I'd love to spend three solid days at your studio, if I could,
learning the very fundamentals of silver-working the right way...
the professional way... all ship shape and Bristol fashion.
Never been to Bristol. Only one I know is Mrs. Palin’s daughter, and
her fashion ideas don’t look so good on me, I think… (grin)
Let me just start by repeating what I wrote yesterday.
But on the other hand, if you happen to be in the Seattle area on
a weekend or something, and want to drop by my studio for some
hands on instruction, give me a call. I'm always up for a visit
from interesting people, and with a bit of advance warning, I
usually can spare the time to give you help where you may need.
What I was referring to is that there are a few local area jewelers,
some of them my former students, others friends, who may not have
some of the equipment or skills I happen to have, whom I enjoy
letting come over for an evening or on a weekend for a few hours.
That sort of thing, I can find time for, and enjoy doing.
But you want to cram it all into three solid days? First off, where
do I find three solid days to do this? Understand that I have a
regular mostly full time job at a local jewelry manufacturer. If I
take time off, I need a decent reason to give up that already too
slim paycheck, especially in this economy. Weekends are only two
days long, and at least some of it, I need for my own work, not to
mention catching up on lost sleep during the week. I’m sorry if there
was a misunderstanding of my post, but I’m not trying to set up a
school here in my basement for full time teaching. A few hours at a
time now and then, sure. But this big intensive structured program
you’ve got in mind, um. I have my doubts…
But there’s more. For one thing, if you’re thinking one can just
cram three days into teaching everything all proper and complete,
you’re mistaken. For one thing, learning this craft is a sequential
thing. You start with one single skill, and you practice it and play
with it. Get comfortable with it and learn to control that tool and
skill. You don’t need to become a total master at it yet, but at
least, devote some time before you move on to the next. If you look
at the usual structure of a decent class situation, the instructor
will demonstrate something, then students have a bunch of time to try
it. And then the next, and so on. What you’re asking, if you want to
learn the whole thing, takes a good deal more than just three days if
it is to be useful. A three day time period is a fine way to cram an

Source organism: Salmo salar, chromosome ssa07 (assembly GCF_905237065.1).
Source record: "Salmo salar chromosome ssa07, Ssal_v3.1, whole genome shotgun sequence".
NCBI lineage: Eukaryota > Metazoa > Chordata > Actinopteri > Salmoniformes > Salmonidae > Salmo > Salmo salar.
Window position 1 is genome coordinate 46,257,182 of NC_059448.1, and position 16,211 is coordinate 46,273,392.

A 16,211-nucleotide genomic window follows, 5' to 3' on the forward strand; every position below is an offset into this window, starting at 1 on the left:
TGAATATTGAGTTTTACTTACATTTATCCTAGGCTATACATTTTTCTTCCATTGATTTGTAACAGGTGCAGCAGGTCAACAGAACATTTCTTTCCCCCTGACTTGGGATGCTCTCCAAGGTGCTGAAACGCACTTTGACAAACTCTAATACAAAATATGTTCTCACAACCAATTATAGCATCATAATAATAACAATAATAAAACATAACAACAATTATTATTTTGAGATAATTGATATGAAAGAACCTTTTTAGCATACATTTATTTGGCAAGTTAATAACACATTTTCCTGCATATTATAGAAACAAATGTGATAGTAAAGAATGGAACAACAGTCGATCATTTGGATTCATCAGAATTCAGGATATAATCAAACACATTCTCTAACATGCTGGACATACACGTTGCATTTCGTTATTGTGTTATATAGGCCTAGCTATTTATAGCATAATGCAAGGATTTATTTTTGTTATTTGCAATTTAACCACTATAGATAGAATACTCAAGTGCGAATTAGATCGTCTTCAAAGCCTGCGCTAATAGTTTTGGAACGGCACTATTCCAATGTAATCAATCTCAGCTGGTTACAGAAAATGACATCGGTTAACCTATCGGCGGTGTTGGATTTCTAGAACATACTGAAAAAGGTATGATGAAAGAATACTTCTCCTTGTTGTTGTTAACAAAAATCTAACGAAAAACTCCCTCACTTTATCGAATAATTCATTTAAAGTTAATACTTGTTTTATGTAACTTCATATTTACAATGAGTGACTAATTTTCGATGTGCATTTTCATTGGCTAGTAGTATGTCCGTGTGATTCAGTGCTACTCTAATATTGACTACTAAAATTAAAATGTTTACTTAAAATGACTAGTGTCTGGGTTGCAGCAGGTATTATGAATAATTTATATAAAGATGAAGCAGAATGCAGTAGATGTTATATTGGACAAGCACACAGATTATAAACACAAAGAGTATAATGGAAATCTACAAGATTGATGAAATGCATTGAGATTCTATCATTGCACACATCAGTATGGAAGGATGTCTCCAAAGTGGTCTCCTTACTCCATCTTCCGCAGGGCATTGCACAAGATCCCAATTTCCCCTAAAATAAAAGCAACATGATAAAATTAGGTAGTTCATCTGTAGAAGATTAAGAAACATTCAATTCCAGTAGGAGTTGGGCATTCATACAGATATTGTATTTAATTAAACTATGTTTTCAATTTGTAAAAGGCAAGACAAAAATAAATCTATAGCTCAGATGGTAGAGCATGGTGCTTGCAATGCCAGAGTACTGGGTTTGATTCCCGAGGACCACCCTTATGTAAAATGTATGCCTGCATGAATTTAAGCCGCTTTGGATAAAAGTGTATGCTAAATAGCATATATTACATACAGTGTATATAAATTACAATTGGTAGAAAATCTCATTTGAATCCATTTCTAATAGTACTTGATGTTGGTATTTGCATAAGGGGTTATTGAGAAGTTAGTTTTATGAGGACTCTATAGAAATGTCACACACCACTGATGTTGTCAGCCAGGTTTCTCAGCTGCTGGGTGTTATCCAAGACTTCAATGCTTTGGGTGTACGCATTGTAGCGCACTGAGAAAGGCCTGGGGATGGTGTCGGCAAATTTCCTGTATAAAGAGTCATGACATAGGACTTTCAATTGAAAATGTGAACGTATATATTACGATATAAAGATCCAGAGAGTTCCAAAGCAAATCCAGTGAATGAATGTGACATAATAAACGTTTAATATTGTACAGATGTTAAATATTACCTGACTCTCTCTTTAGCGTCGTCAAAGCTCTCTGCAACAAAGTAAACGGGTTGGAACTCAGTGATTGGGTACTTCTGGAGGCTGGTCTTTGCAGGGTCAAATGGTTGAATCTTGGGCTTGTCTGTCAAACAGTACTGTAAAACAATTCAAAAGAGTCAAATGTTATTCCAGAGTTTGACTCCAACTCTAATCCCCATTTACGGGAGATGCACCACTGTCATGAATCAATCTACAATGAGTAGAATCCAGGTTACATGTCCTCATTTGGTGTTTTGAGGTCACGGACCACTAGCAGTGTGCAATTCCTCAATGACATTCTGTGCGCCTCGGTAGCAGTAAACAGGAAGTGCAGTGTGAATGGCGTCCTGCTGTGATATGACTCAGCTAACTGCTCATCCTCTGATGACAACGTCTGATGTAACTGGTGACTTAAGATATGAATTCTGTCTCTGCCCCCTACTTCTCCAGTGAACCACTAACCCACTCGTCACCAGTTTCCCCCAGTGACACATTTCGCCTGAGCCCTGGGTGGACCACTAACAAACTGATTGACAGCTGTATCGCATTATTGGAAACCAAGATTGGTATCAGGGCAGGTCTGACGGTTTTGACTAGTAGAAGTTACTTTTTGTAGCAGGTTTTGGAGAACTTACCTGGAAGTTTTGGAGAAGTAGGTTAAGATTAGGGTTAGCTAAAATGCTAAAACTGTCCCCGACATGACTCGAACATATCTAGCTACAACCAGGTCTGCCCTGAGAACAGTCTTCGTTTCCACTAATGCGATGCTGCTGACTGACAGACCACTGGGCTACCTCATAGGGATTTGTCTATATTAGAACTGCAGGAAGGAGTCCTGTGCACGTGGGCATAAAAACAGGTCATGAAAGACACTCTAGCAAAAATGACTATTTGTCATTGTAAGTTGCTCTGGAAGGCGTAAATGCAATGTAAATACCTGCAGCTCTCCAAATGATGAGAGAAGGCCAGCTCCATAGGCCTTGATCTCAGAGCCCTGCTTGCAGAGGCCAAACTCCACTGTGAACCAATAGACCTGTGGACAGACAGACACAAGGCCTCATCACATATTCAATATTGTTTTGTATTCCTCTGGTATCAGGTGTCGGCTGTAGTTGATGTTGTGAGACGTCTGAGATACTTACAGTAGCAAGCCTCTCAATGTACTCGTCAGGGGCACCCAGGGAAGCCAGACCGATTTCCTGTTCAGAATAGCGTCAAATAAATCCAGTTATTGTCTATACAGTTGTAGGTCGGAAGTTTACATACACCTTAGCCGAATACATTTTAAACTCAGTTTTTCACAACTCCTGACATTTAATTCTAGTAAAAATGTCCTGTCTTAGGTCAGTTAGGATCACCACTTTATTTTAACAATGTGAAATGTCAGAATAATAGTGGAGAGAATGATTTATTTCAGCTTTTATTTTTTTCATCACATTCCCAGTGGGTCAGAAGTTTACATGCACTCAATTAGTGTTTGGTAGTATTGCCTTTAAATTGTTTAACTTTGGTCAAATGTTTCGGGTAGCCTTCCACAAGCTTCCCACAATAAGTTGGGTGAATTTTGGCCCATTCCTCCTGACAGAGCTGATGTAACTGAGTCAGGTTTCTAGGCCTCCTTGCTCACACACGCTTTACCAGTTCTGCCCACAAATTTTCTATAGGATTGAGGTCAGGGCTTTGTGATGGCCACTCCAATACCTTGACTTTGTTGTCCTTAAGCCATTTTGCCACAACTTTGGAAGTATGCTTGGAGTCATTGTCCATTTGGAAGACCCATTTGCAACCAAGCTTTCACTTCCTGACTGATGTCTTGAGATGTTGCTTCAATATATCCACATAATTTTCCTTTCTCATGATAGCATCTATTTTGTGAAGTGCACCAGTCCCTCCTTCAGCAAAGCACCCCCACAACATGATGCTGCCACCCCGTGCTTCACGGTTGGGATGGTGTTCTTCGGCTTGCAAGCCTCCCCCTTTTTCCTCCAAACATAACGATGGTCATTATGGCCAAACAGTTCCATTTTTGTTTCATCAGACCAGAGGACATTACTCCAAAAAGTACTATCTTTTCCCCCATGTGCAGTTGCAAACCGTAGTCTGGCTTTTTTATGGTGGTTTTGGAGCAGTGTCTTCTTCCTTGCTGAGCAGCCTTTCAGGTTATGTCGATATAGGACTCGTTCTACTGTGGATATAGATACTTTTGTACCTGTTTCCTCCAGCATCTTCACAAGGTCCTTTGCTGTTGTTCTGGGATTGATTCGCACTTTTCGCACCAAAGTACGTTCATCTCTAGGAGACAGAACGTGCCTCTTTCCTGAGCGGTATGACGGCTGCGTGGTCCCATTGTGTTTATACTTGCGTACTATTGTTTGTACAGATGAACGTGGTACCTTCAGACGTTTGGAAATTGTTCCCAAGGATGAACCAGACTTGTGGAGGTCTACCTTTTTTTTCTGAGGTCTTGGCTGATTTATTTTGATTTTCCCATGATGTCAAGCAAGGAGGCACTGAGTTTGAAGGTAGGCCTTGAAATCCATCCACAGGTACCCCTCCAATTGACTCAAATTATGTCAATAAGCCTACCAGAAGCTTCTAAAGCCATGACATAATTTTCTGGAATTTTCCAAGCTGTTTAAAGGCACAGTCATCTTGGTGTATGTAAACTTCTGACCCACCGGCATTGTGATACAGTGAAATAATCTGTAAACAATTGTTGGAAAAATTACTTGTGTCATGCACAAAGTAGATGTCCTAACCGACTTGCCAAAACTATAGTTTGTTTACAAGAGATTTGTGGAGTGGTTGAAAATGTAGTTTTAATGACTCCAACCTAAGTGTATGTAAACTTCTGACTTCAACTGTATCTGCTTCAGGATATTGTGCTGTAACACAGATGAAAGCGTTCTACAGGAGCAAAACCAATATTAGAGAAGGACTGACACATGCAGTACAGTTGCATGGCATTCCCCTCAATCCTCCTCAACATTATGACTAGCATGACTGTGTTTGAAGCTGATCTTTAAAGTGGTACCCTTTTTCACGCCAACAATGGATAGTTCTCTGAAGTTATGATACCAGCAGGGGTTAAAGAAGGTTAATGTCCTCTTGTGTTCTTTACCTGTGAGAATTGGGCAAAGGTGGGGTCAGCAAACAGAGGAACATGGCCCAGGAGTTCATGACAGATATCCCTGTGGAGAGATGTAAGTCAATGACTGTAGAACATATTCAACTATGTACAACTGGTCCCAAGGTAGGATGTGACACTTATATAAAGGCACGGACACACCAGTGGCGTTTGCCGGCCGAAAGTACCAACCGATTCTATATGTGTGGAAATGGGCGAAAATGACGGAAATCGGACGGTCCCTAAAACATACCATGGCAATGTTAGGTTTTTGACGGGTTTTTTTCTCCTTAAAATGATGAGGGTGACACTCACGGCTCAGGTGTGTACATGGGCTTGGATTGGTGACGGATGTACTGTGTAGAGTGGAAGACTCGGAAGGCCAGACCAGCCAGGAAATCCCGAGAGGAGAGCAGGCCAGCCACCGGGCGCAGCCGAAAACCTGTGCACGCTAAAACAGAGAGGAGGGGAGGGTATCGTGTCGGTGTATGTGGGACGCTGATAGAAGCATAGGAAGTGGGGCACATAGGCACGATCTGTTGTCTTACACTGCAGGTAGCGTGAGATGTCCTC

intensive study of some specialized method or single narrow topic,
but that’s not what you’re asking for I think, and frankly, from what
I gather, you need more practice with the basics before you’re quite
ready for any intensive focused workshops. To put that into some
perspective, the average college level class might be six hours of
active instruction time per week, with that much again that students
then spend on their own working. And that’s over a whole semester.
What’s that, about 20 weeks or so if I recall? that’s a lot more than
three days, even working long hours. And a single class only covers
so much. Those college kids will take two semesters of sophomore
metals, another two as juniors and seniors. That ends up working out
to be roughly the same as a year and a half full time work (very
rough mental math there, I know, but the idea is that it’s not three
days). they end those programs not as finished and fully trained
silversmiths, artists, or jewelers, but with enough training and
exposure to the info that they’re well on their way. You’re not
asking that much, I know, but what you ARE asking might be roughly
half or more of what a single sophomore level class might cover over
a whole semester. The GIA or Revere acadamy classes that teach that
sort of thing usually take at least a week or better, two, and even
those tend to be focused narrow workshops, rather than generally all
But more to the point, I can help you with sticking points and bits
where you don’t understand some detail, without you needing to drive
across the west to get here. At three dollars a gallon, driving to
Seattle and back would cost you in gas a rather sizable chunk of what
you’re probably saving towards a rolling mill.
I'd want to learn skills I can bring back: how to alloy 925 from
scratch without a master alloy handy,
Sterling silver doesn’t need a master alloy. It’s just pure copper.
Scrap electrical wire is a great source. The rest is just weighing
the two metals. Put the copper on the bottom of the crucible to avoid
excess oxidation, or add it after the silver is already molten.
However, (and I’ve said this before), you really need to get this
idea of absolutely needing to make your own metal, including sheet
and wire, out of your head. There are many of us who spent years
making jewelry using purchased sheet and wire, not pouring ingots,
and not rolling sheet. Drawing wire down in size is so simple, and
you can use inexpensive drawplates, that this is within reason,
especially if you start with larger guage commercially made wire. But
short circuiting yourself by not having a rolling mill is just plain
tilting at windmills. These tools are nice, and most professionals,
especially working in gold, rely on them. But you don’t absolutely
need one. People made jewelry for thousands of years prior to the
invention of the rolling mill, or for that matter, even steel tools.
I have a former student who’s been selling nice jewelry to local
fashion shops for almost a decade now, and making a decent living
with it. She only bought her first rolling mill around two years ago,
and even now, she buys her sheet metal already made, in larger guages
so she can roll it down to what she needs. She doesn’t try to pour
her own ingots.
In the case of silver sheet metal, frankly, you’re far better off
buying commercially made sheet. Pouring your own ingots and rolling
sheet in silver is troublesome even for the experts. Silvers’
propensity for oxidation and pits/defects in a casting (like an
ingot) make it quite difficult to make a piece of sheet metal with no
blisters or defects. You can make more than you need, remove the
defects and work around them, but you’re generating more scrap to
remelt. What you save in processing to buy new metal, you loose in
time, energy and efficiency by a wide margin. I make my own sheet and